I think there is an adage, or maybe it was just advice I was once given, that says you should be happy with what you have or maybe it was that you should just want what you have. There is certainly an element of truth in that as I can always remember a disastrous policy my former company brought out in making it known to all the employees what each person earned by publishing the grades of each employee and having a separate list of salary against each grade. Up to that point nobody knew what each other earned and most people had, until then, been reasonably happy with their remuneration but once they found out what their colleagues earned there were unmerciful screams around the building.
So what has all this got to do with art? The reason I bring this up is that as I told you the other day I went to see the Group of Seven and Tom Thomson exhibition at the Dulwich Picture Gallery in London and a large number of them focused on winter in Canada. The winter scenes were well executed and very lifelike. However the problem came when I decided to have a look around the rest of the Gallery and its permanent collection and came across a winter landscape by David Teniers the Younger and really, in my mind, it was in a different class to those of the Canadian artists. I was completely amazed by the works of the Canadian artists until my eyes focused on Teniers’ work. Of course, by now you know I love Dutch and Flemish art and therefore I am slightly biased with my comparison but I thought I would let you compare the two styles and see what you think.
David Teniers the Younger was born in Antwerp in 1610. His father was David Teniers the Elder, also an artist, as were his son David Teniers III and grandson, David Teniers IV. His artistic connections don’t end there as his wife, Anna, was the daughter of Jan (Velvet) Brueghel the Elder and granddaughter of the Master himself, Pieter Bruegel the Elder. His initial art training came from his father whose artistic talent would soon be eclipsed by his son, who would become the most famous, most revered and most prolific of the Teniers’ family of artists. Adriaen Brouwer, who at the time was well known and well loved for his everyday scenes, greatly influenced Teniers during his early career as did Rubens who was his wife-to-be’s guardian. At the age of twenty-two he was registered in the Antwerp Guild of St Luke and would later become deacon of that painter’s association.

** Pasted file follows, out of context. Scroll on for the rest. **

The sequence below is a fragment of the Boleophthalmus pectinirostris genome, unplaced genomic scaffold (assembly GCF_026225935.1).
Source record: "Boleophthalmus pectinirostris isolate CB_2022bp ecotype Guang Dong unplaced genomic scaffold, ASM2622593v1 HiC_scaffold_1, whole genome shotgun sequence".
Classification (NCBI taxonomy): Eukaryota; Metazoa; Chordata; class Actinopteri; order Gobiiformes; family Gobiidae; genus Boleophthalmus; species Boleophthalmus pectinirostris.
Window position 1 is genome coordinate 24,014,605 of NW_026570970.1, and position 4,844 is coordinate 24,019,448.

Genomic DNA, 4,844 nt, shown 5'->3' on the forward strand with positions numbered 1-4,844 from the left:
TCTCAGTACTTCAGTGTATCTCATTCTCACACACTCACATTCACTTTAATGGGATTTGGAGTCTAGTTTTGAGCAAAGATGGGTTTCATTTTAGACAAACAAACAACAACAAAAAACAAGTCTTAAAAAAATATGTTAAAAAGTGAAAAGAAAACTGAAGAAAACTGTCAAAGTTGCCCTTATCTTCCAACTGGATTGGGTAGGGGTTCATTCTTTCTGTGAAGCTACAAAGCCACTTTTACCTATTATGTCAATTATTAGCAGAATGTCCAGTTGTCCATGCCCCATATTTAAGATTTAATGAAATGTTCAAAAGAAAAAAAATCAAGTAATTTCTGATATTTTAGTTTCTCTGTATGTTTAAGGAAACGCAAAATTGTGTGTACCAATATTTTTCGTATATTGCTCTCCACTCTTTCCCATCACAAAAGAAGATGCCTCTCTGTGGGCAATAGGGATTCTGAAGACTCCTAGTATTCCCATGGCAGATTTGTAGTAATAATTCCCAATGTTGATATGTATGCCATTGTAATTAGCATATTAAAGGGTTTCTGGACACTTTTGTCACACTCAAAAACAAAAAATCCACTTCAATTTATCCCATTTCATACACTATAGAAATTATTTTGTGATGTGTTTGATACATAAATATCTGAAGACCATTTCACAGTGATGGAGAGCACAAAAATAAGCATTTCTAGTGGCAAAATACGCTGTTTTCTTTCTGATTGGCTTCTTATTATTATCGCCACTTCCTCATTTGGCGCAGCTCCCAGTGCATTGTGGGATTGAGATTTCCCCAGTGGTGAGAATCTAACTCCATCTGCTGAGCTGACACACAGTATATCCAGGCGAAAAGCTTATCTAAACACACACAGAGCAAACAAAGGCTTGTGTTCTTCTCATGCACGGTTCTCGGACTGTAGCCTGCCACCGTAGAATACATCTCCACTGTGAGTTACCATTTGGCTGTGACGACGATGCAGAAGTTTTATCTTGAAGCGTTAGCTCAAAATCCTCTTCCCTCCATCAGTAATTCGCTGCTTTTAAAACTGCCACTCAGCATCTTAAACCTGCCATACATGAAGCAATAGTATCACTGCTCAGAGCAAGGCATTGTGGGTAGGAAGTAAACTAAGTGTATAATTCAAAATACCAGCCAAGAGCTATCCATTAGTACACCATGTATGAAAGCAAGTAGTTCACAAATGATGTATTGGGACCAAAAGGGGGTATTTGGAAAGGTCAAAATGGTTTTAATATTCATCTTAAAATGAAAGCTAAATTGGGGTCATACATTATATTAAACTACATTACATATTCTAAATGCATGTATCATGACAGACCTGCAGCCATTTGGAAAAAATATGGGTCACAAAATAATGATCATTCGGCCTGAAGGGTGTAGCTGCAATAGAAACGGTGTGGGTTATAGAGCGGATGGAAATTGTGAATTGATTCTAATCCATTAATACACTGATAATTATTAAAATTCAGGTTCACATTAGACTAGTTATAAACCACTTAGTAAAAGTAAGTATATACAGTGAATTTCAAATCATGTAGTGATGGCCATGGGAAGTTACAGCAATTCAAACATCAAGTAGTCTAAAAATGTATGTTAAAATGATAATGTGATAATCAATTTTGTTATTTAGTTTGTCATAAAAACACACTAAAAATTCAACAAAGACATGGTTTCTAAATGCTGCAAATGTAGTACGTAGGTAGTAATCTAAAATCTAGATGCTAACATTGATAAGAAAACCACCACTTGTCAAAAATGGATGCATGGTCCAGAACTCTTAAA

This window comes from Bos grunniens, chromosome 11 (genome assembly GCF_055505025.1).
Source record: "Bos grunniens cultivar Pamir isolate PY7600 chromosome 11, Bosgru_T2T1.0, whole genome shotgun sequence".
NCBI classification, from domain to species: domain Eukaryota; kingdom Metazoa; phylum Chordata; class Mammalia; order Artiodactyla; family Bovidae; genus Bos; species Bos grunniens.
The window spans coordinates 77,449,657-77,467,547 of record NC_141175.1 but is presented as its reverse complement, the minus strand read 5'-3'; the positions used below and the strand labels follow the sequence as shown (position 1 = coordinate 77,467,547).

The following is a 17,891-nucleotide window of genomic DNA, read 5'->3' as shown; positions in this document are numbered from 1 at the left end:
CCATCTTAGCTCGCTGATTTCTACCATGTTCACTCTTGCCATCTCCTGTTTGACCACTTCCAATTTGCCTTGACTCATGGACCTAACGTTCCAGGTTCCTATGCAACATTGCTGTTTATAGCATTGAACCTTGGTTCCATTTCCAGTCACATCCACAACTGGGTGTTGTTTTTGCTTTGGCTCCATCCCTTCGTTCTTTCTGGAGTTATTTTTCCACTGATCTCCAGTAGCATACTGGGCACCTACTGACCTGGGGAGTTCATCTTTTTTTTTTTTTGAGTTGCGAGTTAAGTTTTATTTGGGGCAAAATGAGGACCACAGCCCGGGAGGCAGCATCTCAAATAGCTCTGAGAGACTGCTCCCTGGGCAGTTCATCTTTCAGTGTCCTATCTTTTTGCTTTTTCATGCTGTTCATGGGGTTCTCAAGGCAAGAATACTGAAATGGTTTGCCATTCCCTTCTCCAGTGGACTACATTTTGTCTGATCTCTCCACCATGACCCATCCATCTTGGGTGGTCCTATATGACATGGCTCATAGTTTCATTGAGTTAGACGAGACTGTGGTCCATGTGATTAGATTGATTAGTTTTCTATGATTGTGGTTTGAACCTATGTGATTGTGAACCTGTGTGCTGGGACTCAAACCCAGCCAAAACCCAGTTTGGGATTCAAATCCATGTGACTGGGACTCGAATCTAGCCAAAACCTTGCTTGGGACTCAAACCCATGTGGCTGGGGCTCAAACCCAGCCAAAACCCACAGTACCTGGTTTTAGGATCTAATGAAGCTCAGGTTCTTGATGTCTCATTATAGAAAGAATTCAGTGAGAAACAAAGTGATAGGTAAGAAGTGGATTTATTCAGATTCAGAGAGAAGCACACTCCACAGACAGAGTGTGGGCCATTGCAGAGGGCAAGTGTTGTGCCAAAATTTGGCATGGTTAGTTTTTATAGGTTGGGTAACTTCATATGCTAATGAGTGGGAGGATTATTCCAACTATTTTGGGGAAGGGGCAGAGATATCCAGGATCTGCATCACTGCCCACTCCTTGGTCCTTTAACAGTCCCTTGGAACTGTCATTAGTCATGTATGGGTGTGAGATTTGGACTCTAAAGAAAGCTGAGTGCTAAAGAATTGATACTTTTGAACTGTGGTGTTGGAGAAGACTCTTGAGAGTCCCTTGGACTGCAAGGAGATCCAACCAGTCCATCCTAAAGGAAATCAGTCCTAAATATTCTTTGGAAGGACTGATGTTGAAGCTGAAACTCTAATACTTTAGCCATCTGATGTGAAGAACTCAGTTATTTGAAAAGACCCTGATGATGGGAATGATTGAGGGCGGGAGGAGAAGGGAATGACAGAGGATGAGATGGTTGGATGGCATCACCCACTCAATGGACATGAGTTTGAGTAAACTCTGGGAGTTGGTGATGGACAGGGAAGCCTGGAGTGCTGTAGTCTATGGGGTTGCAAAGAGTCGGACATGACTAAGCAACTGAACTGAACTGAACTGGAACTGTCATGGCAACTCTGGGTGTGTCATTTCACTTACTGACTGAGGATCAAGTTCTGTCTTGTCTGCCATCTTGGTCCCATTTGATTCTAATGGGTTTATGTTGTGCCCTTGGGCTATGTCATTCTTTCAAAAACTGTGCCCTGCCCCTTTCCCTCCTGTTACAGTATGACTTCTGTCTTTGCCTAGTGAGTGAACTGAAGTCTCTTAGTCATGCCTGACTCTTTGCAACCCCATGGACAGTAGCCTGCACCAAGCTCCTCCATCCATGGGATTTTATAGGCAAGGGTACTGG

In 1637 he married Anna Brueghel. The major part of Anna’s dowry was made up of pictures and drawings completed by her grandfather, Pieter Bruegel the Elder, and her father, Jan Brueghel. Teniers spent much time studying these beautifully crafted works of art and they proved to be significant in the development of Teniers’s genre painting. In the year of his marriage to Anna Breughel, Teniers painted his first genre work entitled Peasant Wedding, which hangs in the Hermitage Museum in St Petersburg. It was the period between 1640 and 1650 that art historians believe Teniers produced his finest works. His expertise at depicting village scenes with large crowds of people, often in an open landscape was breathtaking. There was often an element of humour in his paintings and warmth in the way his characters were depicted on his canvases. In many of his works one could recognise the influence of the Bruegel family.